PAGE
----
Cordova v. Grant - 248 U.S. 413 (1919)
U.S. Supreme Court
Cordova v. Grant, 248 U.S. 413 (1919)
Cordova v. Grant
Submitted December 18, 1918
Decided January 13, 1919
248 U.S. 413
Plaintiff claimed, under the laws of Texas, land lying between the present and former beds of the Rio Grande. Defendant, claiming under Mexican grants, set up that, as plaintiff's title depended on whether the international boundary had shifted with the river, and as our government, though claiming and exercising de facto jurisdiction over the locus, conceded the true boundary to be unsettled, and by its treaties and acts with Mexico had agreed upon a commission with exclusive jurisdiction to settle it, the courts were thereby deprived of jurisdiction, and the case should be dismissed or the trial stayed until the boundary should be established. Our government had rejected the action of a commission which sat under the last of the treaties referred to, and had waived objection, based on comity, to the litigation. Held that the district court had jurisdiction and might properly proceed with the case, and that its holding to that effect did not involve the validity or construction of a treaty. P. 248 U. S. 419.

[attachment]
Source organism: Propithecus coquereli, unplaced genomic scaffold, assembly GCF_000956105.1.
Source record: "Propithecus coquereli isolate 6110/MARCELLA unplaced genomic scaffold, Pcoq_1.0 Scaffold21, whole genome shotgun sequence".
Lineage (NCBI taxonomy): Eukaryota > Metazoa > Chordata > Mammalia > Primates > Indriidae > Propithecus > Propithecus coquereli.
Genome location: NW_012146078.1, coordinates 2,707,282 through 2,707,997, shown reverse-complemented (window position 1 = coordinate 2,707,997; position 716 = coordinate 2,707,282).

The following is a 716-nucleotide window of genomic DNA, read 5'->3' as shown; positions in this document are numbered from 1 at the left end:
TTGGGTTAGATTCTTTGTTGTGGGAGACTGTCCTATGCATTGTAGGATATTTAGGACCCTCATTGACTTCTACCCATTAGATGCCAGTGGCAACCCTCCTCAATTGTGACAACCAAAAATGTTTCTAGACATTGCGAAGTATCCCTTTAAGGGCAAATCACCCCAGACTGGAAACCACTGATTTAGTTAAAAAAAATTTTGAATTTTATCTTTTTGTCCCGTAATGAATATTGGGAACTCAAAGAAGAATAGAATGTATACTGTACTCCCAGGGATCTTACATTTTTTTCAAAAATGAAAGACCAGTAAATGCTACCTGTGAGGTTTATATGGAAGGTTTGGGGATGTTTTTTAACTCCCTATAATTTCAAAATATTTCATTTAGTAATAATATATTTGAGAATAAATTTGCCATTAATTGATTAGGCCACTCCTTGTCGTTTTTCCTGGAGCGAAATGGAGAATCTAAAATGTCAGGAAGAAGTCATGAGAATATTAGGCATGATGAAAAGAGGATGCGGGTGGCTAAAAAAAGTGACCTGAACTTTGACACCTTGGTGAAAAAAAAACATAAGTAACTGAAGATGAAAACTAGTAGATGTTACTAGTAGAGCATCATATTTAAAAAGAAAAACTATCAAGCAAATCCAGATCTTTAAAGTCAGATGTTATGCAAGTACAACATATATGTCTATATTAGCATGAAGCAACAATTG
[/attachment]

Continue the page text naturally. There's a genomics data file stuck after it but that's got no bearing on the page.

Writ of error dismissed.
The case is stated in the opinion.